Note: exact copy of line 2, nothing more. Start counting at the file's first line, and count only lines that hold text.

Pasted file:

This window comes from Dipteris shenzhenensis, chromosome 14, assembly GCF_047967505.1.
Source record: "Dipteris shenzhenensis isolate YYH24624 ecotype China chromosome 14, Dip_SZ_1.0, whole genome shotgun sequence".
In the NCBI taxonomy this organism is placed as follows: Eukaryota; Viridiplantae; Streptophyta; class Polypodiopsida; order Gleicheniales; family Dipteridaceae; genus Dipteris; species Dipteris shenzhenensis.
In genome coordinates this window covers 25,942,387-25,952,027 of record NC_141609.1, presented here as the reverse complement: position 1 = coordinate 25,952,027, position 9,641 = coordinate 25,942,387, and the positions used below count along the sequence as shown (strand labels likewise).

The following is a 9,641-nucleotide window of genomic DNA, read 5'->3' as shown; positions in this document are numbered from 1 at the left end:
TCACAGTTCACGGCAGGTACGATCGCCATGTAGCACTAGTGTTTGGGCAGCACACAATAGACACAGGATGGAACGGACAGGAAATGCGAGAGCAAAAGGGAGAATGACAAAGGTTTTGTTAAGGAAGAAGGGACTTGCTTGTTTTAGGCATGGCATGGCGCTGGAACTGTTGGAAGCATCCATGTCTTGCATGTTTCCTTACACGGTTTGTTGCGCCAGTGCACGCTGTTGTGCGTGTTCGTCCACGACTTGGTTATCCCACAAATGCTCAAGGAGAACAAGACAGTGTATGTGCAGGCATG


Source record: "Dipteris shenzhenensis isolate YYH24624 ecotype China chromosome 14, Dip_SZ_1.0, whole genome shotgun sequence".